Debating Human-Nonhuman Boundaries in Philip K. Dick's Do Androids Dream of Electric Sheep?


  • Prakash Sharma Lecturer, Department of English, Dhaulagiri Multiple Campus, Baglung, Nepal



android, artificial, blurring boundary, natural, posthumanism


This paper explores the issue of blurred boundaries between human and nonhuman (machines) in a technologically advanced world of Philip K. Dick’s novel, Do Androids Dream of Electric Sheep? employing theoretical perspective of posthumanism. It critically examines how machines, in the form of humanoid robots, are endowed with qualities that are traditionally considered human qualities. This concept of humanoid robot is unique in terms of technical artifacts and human relationship to technology. The traditional idea of humanism that regards all other nonhumans as subordinate to humans cannot function in this case. The theoretical parameters like natural and artificial, mind and body, self-developing and externally designed are used to see whether the boundary between human and machines is blurred or not. This study exposes that the writer artistically blurs the boundaries between humans and nonhumans by presenting highly advanced humanoid robots called androids with a complex Nexus-6 operating system that functions as both subject and object, user and used. Then, it moves to show the need of the present time, that is the companion relationship between man and machines. Such change gives new ways of dealing with modern problems caused by the technological advancement. Following qualitative research design and using critical analytical method for textual analysis, this study examines the dynamics of human-nonhuman relationship and blurred boundaries with the light of posthumanism. It uses the theoretical insights of Rosi Braidotti and Donna Harraway in the act of critical analysis of the textual data.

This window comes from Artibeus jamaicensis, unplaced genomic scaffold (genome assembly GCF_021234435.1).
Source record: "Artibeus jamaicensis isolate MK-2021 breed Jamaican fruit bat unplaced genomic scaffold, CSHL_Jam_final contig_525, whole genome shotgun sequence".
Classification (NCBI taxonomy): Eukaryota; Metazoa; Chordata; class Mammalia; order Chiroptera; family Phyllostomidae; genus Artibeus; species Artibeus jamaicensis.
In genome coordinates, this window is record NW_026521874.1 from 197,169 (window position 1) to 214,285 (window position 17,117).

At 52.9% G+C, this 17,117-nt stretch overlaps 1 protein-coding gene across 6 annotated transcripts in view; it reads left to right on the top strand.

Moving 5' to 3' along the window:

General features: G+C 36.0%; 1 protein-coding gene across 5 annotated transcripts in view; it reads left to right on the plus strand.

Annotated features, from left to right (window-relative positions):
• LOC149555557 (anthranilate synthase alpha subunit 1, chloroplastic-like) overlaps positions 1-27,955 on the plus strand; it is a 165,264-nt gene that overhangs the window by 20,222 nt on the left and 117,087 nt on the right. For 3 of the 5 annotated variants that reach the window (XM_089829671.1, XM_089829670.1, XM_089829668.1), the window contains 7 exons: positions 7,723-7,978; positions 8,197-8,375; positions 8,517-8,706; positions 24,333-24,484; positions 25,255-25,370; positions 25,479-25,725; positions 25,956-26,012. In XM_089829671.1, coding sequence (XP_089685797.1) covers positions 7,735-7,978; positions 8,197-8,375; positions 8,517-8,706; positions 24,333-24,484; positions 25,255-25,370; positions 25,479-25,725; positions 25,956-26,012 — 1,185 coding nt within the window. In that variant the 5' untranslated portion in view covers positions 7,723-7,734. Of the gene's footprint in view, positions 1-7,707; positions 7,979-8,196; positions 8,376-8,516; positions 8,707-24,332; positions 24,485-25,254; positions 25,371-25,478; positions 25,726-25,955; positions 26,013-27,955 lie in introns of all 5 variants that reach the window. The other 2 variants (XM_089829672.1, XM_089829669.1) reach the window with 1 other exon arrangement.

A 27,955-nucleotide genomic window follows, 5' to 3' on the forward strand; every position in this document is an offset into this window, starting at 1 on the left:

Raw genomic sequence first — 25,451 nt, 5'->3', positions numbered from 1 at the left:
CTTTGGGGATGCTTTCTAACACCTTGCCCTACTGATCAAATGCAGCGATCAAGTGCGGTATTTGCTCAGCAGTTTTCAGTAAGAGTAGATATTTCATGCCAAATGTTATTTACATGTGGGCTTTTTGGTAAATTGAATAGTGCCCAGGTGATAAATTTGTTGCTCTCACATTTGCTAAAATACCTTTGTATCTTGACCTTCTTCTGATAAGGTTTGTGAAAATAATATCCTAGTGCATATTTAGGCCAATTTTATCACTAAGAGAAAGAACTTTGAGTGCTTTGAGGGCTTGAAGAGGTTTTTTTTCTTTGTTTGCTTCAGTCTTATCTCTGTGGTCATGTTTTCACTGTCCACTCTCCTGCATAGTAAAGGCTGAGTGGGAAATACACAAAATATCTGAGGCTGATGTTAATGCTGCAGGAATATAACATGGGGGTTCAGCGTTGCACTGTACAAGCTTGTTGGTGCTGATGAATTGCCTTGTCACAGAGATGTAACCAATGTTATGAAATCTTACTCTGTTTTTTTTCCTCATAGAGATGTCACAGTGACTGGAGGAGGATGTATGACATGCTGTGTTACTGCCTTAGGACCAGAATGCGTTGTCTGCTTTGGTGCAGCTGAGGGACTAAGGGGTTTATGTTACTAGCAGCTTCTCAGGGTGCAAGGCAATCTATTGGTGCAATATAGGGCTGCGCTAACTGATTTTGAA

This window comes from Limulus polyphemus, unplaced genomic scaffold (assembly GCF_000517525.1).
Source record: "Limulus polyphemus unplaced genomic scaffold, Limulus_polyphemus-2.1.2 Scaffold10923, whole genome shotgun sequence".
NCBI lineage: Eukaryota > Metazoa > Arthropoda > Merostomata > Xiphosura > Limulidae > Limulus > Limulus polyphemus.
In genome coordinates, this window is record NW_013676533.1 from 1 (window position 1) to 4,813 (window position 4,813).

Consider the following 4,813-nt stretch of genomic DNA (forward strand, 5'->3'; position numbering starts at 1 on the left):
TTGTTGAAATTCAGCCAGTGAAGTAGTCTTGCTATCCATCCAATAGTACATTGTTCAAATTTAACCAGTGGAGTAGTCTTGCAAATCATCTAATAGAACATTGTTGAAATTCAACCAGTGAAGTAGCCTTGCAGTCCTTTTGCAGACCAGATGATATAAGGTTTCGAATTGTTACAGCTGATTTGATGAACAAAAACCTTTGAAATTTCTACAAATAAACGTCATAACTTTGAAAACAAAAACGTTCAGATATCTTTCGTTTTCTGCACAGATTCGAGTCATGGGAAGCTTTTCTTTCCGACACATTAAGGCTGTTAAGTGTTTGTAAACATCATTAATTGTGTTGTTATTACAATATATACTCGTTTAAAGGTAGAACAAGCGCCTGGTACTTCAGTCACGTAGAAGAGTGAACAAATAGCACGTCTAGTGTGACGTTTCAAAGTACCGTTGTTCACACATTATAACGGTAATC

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How to Cite

Sharma, P. (2023). Debating Human-Nonhuman Boundaries in Philip K. Dick’s Do Androids Dream of Electric Sheep?. Dhaulagiri Journal of Contemporary Issues, 1(1), 7–12.